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Dave Wood's Book Report, Aug. 30, 2006

Years ago a very nice elderly gentleman from Savage, Minn., mounted a campaign to get the great sulky horse Dan Patch on a U.S. postage stamp. I followed him around and wrote a story about how he lectured to grade school and high school kids, how he talked to fraternal organizations and how he spent lots of money on mailings, trying to convince the U.S. Postal service that it would be a good thing to put the world's greatest pacer on a stamp.

They, of course, ignored his pleas, preferring instead to issue five different stamps with Elvis Presley's mug on each. When I saw those, I was very glad that my old Savage friend had retired to the Grandstand in the Sky before that abomination.

My old Savage friend would be happy to see "The Great Dan Patch," by Tim Brady (Nodin Press, $24.95). It's a highly detailed book about the horse, which was born in Indiana and his second owner, M.W. Savage, who knew how to promote his acquisition, putting Dan's name on many of his products, including cookstoves and automobiles.

These days, trotters and pacers only appear once a year at Canterbury Downs and thoroughbreds hold center stage. When Savage brought Dan Patch to Minnesota, he wanted to promote harness racing, thinking thoroughbreds would lead to immorality of all sorts. And he hadn't even seen Meredith Willson's "The Music Man" in which Professor Harold Hill warns the folks in River City to beware of gambling and thoroughbred racing, which spells TROUBLE, when "out of town Jaspers" arrive to promote racing. "Not a wholesome trotting race, no, but a race where they sit right down on the horse! Like to see some stuck-up jockey boy sittin' on Dan Patch?"

Here are some novels from Bantam for that last trip up to the lake:

"Shadow Man: A Thriller" (Bantam, $24) by Cody McFayden tells the story of FBI special agent Smoky Barrett, who gave up hunting serial killers when one of them killed her family, scarred her for life physically and emotionally. In retirement, she receives a challenge from another thug, who sends her a videotape of a crime he has committed. Will she take up the challenge?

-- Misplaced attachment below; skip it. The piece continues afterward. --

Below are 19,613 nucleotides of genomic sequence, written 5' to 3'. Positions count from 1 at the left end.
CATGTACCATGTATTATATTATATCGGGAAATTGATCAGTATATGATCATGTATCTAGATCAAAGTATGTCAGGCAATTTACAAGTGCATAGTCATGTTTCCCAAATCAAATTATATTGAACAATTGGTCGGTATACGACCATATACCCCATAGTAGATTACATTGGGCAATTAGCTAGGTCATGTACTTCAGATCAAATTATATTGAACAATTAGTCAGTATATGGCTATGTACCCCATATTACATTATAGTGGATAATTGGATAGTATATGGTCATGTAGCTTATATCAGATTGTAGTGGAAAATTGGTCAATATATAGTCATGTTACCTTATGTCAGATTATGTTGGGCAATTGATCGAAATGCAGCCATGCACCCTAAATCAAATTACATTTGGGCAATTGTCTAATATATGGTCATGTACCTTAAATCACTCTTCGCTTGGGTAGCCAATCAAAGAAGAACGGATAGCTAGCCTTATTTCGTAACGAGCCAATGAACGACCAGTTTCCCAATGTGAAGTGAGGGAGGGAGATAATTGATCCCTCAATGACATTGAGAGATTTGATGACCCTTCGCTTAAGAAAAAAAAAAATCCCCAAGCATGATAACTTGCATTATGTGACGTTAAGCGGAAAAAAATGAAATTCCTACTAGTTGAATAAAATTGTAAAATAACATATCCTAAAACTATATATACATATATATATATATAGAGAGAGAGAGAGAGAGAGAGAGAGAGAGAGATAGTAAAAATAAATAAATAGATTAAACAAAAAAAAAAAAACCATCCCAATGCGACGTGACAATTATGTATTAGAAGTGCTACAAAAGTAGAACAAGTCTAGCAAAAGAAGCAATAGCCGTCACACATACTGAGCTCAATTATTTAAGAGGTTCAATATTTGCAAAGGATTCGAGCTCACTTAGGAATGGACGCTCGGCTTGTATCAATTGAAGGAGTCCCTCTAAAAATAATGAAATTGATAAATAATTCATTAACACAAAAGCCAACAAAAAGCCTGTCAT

"The Assassin's Gallery" (Bantam, $25), by David L. Robbins, is a World War II thriller that opens on the East Coast, when a professional assassin emerges from the Atlantic and starts killing people. A specialist is brought in for consultation and soon it becomes apparent that the assassin's are heading for big game, the president of the United States.

In "One Last Breath," (Bantam, $25), by Stephen Booth, Mansell Quinn gets out of jail after serving 13 years for the killing of his lover. He has always sworn that he was innocent and he's in a rage. He violates his parole and disappears into the caves and grottos of rural Derbyshire. Someone else shows up murdered. Is it Mansell Quinn? Two detectives have to figure it out. One of them is worried he might be Quinn's next victim because the detective's father sent the guy up the river.

"Holy Terror" (Atria, $25), by Richard Marcinko and Jim DeFelice taps into our current interest in terrorism. Marcinko, a former navy commander now works as a security specialist and has co-written eight novels in the "Rogue Warrior" series. Marcinko stars in his own novel. In this one, he's in Rome on the trail of terrorists who want to blow up the Vatican.

Dave Wood is a past vice-president of the National Book Critic Circle and former book review editor of the Minneapolis Star and Tribune.